A politician to the core. He's such a boring person to listen to, and I was like, if he wins, I'm going to have to spend a lot more time with him, and that's going to really suck. And he ran such a dirty campaign in Iowa against Howard Dean. But then you get involved in the general election, and you see that however Kerry was fighting Dean, it's nothing compared to how dirty a fighter Bush is. To paraphrase Hunter Thompson, the worst thing that Kerry has ever done Bush does every day of his life as a matter of policy. [Laughs.] Plus, when I had a chance to talk to Kerry on the bus one-on-one, I did like him. He'd play guitar for us on the road. And he's a voracious reader: He's always got six books going at a time.
What was he reading when you last saw him?
Actually, "Fear and Loathing: On the Campaign Trail."
You were there for the demise of the Dean campaign in Iowa.
To bring all these people from out of state to knock on everybody's doors -- 4,000 kids in orange hats -- nobody ever told these kids to shave, nobody trained them. I mean, clean them up! Now I think Kerry was truly the best pick to go up against Bush.
But how do you feel about this business of voting for the candidate who seems most likely to win?
It's totally screwed up. That was one of the ideas I wrestled with on the trail: If we vote for someone because they're electable and then they don't win, then we've fucked ourselves, we totally threw away our vote. Everyone who voted for Gore over Bill Bradley because they didn't think Bradley could win, well, they got screwed.
I have to admit that I've always bought into the idea of the campaign being seamless, this polished political machine that you see glamorous glimpses of on the nightly news. But there are truly unsexy scenes in your book, where you go to see Kerry give a stump speech in some dingy venue, and there's nobody there ...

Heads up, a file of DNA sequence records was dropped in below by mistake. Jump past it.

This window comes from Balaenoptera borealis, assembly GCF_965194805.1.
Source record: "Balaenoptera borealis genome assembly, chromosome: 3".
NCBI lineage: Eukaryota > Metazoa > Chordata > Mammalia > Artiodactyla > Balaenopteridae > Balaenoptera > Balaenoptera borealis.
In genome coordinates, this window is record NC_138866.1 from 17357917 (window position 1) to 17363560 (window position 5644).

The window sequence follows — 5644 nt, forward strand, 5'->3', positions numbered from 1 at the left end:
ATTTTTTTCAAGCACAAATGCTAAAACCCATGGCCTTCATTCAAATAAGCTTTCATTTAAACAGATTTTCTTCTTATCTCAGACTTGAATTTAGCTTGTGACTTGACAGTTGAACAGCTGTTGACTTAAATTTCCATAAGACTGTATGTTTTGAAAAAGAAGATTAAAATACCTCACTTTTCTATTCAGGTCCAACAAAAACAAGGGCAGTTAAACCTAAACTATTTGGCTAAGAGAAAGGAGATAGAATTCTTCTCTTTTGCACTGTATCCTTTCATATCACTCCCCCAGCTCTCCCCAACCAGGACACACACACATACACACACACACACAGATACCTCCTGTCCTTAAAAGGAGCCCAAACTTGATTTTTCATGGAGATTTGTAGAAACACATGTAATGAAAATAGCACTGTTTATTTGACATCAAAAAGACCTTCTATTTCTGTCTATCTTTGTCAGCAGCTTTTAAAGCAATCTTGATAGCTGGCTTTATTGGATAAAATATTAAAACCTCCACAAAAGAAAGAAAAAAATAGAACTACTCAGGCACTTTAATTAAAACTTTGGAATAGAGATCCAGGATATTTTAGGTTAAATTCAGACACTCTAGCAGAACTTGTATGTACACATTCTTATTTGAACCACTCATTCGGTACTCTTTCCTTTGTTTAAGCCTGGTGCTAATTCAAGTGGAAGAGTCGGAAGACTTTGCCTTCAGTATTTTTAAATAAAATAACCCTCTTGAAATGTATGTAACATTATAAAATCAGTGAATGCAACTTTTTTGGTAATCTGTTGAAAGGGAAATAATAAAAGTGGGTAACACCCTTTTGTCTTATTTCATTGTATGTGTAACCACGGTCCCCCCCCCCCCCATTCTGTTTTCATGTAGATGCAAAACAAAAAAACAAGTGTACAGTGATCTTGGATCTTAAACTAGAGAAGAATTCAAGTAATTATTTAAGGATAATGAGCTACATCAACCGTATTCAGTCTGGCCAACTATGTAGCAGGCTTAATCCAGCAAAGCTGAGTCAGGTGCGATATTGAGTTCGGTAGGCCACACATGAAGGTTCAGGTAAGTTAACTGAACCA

There were moments when less than 10 people showed up, and you're on the outskirts of some tiny town. Like at the College Convention, all these kids were there for Kerry, waving signs and shouting, "Go, Kerry, go!" And he comes running down from the green room, and he's supposed to turn right and head to the stage -- but instead he runs left and bails through these students and heads straight to the bathroom and closes the door. And he's in there for, like, 20 minutes, and these kids are shouting, "Go, Kerry, go!" cheering on the candidate in the bathroom. These are not moments you see on television.
You told me that at one point you were sleeping in your car.
Oh, I did a lot of that. But when I was on the bus I would stay at a hotel with the candidates because that's where the press were staying, and if I was going to get any good information it was going to be over awful garlic chicken wings with Jodi Wilgoren at the hotel bar in Cleveland while Al Gore's upstairs giving John Kerry $6 million. But when I wasn't on the bus, I'd be in my car, trying to keep up, hitting 100 when I know the president's going 90 just to stay ahead.